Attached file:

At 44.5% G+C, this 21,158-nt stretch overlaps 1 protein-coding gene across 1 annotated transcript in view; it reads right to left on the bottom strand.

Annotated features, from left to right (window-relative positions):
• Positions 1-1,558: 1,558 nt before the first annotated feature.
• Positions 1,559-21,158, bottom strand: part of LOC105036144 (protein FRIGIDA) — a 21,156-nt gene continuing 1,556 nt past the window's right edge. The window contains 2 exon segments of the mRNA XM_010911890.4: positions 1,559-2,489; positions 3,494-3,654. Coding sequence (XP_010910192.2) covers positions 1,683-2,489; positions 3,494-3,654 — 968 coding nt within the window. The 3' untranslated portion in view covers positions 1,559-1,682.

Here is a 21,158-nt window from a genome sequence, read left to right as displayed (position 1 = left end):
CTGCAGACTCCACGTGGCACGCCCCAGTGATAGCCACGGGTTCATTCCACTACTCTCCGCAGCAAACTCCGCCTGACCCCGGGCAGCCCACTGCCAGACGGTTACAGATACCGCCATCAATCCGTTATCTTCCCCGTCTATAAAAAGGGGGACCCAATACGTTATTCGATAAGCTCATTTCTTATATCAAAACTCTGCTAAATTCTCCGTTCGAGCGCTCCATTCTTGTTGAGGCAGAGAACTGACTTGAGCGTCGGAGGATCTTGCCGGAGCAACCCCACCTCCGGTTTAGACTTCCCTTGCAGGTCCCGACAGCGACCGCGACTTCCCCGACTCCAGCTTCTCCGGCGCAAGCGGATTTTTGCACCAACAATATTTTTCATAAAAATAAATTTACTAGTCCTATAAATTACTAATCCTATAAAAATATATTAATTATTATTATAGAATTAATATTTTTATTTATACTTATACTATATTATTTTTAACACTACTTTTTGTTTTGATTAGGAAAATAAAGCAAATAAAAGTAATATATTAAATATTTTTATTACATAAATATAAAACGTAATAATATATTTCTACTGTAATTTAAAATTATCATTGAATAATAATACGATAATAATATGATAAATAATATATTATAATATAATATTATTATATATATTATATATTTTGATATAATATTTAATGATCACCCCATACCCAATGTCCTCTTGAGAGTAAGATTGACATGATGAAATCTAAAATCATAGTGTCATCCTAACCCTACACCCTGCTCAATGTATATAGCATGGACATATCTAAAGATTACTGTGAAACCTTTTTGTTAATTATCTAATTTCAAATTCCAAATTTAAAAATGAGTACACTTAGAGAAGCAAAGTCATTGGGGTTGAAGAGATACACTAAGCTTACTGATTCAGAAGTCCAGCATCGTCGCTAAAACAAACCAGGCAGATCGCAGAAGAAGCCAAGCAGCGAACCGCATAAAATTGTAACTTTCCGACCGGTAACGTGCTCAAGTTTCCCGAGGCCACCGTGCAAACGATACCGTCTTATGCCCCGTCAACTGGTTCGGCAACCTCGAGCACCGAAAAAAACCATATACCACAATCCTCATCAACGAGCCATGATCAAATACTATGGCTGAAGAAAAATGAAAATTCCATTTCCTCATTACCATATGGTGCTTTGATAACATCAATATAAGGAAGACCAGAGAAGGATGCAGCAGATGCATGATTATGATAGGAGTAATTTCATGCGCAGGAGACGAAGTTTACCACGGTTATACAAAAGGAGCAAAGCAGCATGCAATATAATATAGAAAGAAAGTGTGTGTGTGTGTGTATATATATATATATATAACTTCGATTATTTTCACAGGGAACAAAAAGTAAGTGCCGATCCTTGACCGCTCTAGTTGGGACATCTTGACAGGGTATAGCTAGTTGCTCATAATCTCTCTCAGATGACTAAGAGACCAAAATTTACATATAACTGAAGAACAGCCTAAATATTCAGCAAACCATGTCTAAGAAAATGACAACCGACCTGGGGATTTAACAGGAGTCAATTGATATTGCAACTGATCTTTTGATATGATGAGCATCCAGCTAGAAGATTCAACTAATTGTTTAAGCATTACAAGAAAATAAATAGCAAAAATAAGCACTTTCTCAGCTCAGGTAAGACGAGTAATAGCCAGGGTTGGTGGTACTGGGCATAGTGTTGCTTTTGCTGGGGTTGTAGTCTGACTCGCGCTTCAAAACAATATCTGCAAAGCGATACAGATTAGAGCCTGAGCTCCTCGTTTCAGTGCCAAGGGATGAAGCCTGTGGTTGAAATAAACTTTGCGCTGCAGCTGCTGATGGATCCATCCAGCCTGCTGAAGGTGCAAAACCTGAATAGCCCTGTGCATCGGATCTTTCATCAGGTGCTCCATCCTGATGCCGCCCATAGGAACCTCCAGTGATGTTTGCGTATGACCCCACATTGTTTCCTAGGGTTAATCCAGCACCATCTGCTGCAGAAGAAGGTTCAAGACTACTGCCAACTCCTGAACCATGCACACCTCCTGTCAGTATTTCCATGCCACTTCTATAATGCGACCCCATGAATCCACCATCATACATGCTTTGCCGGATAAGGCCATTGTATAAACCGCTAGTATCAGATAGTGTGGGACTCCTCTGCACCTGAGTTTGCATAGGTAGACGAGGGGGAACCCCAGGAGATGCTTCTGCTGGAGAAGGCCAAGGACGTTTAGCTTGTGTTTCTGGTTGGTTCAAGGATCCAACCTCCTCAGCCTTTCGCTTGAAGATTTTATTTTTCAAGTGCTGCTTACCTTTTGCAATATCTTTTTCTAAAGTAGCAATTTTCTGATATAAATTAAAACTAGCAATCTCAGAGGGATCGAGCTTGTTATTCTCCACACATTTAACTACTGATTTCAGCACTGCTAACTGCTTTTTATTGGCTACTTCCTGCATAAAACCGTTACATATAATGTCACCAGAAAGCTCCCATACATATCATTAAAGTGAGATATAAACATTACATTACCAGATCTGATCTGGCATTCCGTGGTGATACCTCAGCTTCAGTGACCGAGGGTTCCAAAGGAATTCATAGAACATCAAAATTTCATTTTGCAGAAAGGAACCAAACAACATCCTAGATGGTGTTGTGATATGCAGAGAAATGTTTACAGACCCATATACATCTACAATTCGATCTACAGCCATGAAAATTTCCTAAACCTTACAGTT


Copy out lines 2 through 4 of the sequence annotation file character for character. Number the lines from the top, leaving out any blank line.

Annotated features, from left to right (window-relative positions):
• Positions 1-1,558: 1,558 nt before the first annotated feature.
• Positions 1,559-21,158, bottom strand: part of LOC105036144 (protein FRIGIDA) — a 21,156-nt gene continuing 1,556 nt past the window's right edge. The window contains 2 exon segments of the mRNA XM_010911890.4: positions 1,559-2,489; positions 3,494-3,654. Coding sequence (XP_010910192.2) covers positions 1,683-2,489; positions 3,494-3,654 — 968 coding nt within the window. The 3' untranslated portion in view covers positions 1,559-1,682.